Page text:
I think the author is severely underestimating just how much people will pay for a physical book on this kind of topic. I really hope that they find a way to get this printed. $60 isn't even nearing what many people interested in this kind of topic would consider "very expensive."
Edit: Just finished downloading and took a look at it. Splitting it into a "1975-2000" volume, and a "2000-2014" volume seems to make the most sense. That splits it almost exactly in half by page count, as well.
cpdf crpg_book_1-0.pdf 1-259 -o book1.pdf
cpdf crpg_book_1-0.pdf 260-end -o book2.pdf
Better still get a price, and minimum print run, for a quality hardback with premium paper. Then all or nothing kickstart it with whatever minimum and price is needed. Not forgetting enough profit in the deal for time!
Many many people who grew up with these now have decent earnings and a whole load of nostalgia. There's been countless successful Kickstarts in this niche - books, emulators, films, arcade cabinets etc.
I agree with mathgeek, and would like to encourage you to at least do some kind of poll based on a quote from a decent printer. I think you would be pleasantly surprised.
I'm not rich and don't go around throwing $100+ at random whims, but man, we are talking about an impressive tribute and memory of the games I, and many of us, love. A good bunch of the games you cover were an enormous influence during many years in my life (and I still come back to them regularly). It would be one of the most cherished books in my library. Although I love books, these years I'm limiting my physical book purchases to three or so a year due to lack of space, but I would get this one without even a second thought.
I don't want to believe that I live in a world where this book can't get a physical edition to make it justice. One way or another, it must be done.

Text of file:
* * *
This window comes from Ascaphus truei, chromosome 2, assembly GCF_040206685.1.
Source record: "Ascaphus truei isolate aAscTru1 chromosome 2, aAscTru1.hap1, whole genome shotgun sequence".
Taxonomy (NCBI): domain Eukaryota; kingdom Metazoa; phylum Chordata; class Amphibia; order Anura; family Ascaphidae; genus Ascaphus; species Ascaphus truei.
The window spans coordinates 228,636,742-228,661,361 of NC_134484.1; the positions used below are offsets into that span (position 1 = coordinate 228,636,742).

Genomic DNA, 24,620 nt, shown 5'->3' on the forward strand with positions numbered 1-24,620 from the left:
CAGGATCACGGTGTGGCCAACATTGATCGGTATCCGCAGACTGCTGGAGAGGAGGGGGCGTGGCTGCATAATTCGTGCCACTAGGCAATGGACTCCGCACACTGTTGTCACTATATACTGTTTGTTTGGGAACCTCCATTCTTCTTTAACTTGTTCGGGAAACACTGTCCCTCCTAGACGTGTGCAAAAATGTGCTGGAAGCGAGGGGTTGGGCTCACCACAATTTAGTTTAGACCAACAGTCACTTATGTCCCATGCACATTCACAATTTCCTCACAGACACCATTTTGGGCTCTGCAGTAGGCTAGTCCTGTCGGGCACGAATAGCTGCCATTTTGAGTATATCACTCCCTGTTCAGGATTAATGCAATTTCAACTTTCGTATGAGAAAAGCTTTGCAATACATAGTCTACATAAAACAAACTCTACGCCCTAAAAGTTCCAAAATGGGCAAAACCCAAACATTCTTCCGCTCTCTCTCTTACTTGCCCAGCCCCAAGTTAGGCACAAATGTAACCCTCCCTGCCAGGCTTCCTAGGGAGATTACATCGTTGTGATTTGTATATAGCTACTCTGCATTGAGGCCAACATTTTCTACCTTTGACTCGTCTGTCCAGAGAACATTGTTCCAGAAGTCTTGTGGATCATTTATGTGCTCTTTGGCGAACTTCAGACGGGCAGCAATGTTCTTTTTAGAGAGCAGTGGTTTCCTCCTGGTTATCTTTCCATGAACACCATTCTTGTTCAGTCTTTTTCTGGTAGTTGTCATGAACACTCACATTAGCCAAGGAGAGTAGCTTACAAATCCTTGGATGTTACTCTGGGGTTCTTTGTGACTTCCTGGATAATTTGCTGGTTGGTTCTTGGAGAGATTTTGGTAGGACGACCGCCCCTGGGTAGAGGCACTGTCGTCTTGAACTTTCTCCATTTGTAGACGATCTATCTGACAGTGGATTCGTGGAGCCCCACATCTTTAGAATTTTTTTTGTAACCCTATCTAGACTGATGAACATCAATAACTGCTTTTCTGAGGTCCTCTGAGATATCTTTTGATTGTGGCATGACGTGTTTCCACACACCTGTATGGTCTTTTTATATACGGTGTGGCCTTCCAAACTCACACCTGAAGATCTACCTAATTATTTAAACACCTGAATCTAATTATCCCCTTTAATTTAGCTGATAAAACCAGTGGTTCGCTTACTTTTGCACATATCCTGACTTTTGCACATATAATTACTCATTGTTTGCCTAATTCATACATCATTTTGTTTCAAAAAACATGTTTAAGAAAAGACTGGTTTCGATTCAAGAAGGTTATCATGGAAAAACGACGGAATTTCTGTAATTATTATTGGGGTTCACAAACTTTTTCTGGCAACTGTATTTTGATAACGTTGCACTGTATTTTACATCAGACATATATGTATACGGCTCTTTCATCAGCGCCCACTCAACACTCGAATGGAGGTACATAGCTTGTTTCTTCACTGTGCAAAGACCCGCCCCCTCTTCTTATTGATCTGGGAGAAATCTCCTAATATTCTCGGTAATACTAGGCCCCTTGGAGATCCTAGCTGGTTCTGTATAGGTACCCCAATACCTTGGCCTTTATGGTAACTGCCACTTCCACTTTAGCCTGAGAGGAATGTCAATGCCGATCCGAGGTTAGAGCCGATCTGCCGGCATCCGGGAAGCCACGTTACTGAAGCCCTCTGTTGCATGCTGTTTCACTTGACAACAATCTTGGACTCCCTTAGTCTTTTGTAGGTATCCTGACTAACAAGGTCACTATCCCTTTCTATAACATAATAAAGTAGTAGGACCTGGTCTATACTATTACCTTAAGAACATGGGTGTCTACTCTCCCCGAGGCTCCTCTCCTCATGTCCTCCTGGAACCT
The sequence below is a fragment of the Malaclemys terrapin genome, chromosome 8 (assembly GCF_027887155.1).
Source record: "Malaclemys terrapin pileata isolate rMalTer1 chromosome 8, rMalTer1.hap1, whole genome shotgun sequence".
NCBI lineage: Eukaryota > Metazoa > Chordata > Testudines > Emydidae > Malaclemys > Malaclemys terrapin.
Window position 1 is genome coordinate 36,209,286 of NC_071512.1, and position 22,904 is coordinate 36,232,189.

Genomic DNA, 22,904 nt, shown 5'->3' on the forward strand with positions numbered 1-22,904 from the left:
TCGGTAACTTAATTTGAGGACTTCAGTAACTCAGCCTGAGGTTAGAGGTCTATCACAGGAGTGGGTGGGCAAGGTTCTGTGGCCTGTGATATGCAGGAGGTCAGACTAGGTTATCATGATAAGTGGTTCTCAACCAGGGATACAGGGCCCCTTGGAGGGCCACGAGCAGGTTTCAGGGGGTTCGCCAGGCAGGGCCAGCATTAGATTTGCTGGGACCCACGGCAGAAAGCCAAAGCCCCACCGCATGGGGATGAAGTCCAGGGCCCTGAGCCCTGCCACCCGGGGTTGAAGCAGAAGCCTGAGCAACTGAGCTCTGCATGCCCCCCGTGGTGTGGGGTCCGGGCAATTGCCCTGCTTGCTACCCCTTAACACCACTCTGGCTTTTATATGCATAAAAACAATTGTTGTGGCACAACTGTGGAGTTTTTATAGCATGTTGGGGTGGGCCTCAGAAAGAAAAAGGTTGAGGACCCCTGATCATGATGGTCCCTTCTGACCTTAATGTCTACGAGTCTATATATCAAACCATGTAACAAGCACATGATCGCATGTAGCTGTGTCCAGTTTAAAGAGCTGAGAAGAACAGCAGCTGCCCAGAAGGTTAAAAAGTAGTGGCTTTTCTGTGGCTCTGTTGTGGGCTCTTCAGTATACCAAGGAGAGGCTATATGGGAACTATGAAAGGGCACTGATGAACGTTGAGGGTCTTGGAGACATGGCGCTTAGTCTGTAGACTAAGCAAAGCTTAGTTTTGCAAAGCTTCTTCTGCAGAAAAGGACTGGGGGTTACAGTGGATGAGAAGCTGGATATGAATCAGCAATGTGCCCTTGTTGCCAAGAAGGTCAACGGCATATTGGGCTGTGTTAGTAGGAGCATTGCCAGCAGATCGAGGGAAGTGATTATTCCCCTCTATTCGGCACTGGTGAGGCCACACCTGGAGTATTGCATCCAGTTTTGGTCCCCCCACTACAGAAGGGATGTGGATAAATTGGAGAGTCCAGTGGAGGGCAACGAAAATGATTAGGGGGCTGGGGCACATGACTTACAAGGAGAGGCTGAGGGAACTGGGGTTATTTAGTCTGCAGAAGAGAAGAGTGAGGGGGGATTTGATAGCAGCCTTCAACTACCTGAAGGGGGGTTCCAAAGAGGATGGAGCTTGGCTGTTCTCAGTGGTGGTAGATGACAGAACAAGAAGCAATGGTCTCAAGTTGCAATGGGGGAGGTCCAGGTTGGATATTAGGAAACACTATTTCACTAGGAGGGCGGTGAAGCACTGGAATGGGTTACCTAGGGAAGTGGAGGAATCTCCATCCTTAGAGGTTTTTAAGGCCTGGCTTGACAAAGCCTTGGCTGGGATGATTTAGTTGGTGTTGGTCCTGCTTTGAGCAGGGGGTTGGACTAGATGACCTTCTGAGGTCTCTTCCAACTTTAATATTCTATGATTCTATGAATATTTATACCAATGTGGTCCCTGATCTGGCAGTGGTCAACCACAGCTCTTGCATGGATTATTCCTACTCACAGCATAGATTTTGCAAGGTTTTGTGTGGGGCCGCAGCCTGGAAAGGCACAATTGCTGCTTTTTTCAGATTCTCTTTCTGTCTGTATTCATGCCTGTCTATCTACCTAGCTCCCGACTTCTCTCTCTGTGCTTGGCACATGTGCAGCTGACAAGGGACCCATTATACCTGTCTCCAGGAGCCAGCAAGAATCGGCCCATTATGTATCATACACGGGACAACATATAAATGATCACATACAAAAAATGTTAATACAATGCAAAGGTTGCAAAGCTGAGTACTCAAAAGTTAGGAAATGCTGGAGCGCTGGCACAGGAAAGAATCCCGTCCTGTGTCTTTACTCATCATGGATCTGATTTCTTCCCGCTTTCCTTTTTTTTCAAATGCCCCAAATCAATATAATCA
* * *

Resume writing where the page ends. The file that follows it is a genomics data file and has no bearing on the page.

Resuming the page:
PS: in page 79, the caption of the last screenshot of Ultima IV seems wrong. I think it was miscopied from a screenshot of The Bard's Tale.
And in term of taxes, as someone living in Japan on a temporary visa in Japan, you do not pay taxes in Japan on income from abroad that does not get sent to Japan. I'm not sure about the Brazilian side of things but you might qualify as non-resident and in that case not be on the hook there. Of course, consult with a professional or read the double taxation agreements (which is a dry reading) but it's likely to not be too complicated in your case.
But really, it is as mathgeek says. You are underestimating how much people are willing to pay for this. Though, as you said in the blog post, it's all future-talk at this point.
This CRPG book full colour book would be snapped up at $80.
They would have to do an actual print run to actually make any money on it, which means crowd-funding, and I'd only put the odds at 50-50 that it gets funded.
When I tried the first one, I was very impressed by the combat system as shown on the starting tutorial, but as soon as you get to the first city there is too much dialog. I realize that dialog is part of cRPGs, but when the ratio of gameplay to dialog is too low, I'd rather read a book.
I noticed World of Warcraft was missing, which seemed odd at first. But then I noticed:
> This is our first full release. We’re very proud of it, but we still couldn’t add all the games we wanted to cover,
and sections on MMORPGs, old hardware and developers had to be cut, so hopefully there will be more versions
in the future.
In case anyone else was wondering.
Looking back on that I can imagine that hardcore
roleplayers would be miffed, but to a newcomer like
myself it was perfect. I did as the manual suggested
and created a mixed party of four characters that
could deal with whatever dangers lay ahead, knowing
that I could recruit two NPCs in-game if something
I don't have the impression that D&D players were particularly miffed about this. At the time I think it was well-understood that implementing the full AD&D ruleset, technically and in spirit, presented insurmountable challenges given the state of technology in the early 90s.
It wans't until Baldur's Gate that any game really managed to blend the adventuring and combat elements of AD&D into a coherent whole. Don't get me wrong the Gold Box games are great and in some ways better even than Baldur's Gate, but the adventure and exploration elements of those games feel bolted on to the deep 2d tactical combat system. I think one of the reasons Baldur's Gate became so popular is because it seemed like the game AD&D fans had been waiting for.
PS congrats on the book release!
Shigeru Miyamoto and his team at Nintendo mixed Hydlide with Xanadu, removed all the RPG elements and focused on the most important – the call for adventure.
They added an attack button, created a huge world full of secrets, designed clever dungeons, puzzles and boss battles, made magic items alter gameplay and got rid of all the time wasting grinding
Design decisions that resonate today with Breath of the Wild ;)
This book is a stunning achievement. A true labor of love. That I am sure will provide indelible inspiration for many years to come.